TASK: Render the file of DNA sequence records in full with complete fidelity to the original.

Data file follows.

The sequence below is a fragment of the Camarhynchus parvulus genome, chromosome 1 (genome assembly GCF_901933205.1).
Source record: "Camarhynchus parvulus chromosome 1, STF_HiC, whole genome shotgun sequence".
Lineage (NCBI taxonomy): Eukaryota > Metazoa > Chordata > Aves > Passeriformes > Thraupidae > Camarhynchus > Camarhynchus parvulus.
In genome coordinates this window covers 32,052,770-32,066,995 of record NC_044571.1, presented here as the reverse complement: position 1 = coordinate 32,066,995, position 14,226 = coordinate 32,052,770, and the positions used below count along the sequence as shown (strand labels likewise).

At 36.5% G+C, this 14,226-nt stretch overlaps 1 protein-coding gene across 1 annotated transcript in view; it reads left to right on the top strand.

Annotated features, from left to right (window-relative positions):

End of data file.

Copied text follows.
The sequence below is a fragment of the Camarhynchus parvulus genome, chromosome 1 (genome assembly GCF_901933205.1).
Source record: "Camarhynchus parvulus chromosome 1, STF_HiC, whole genome shotgun sequence".
Lineage (NCBI taxonomy): Eukaryota > Metazoa > Chordata > Aves > Passeriformes > Thraupidae > Camarhynchus > Camarhynchus parvulus.
In genome coordinates this window covers 32,052,770-32,066,995 of record NC_044571.1, presented here as the reverse complement: position 1 = coordinate 32,066,995, position 14,226 = coordinate 32,052,770, and the positions used below count along the sequence as shown (strand labels likewise).

At 36.5% G+C, this 14,226-nt stretch overlaps 1 protein-coding gene across 1 annotated transcript in view; it reads left to right on the top strand.

Annotated features, from left to right (window-relative positions):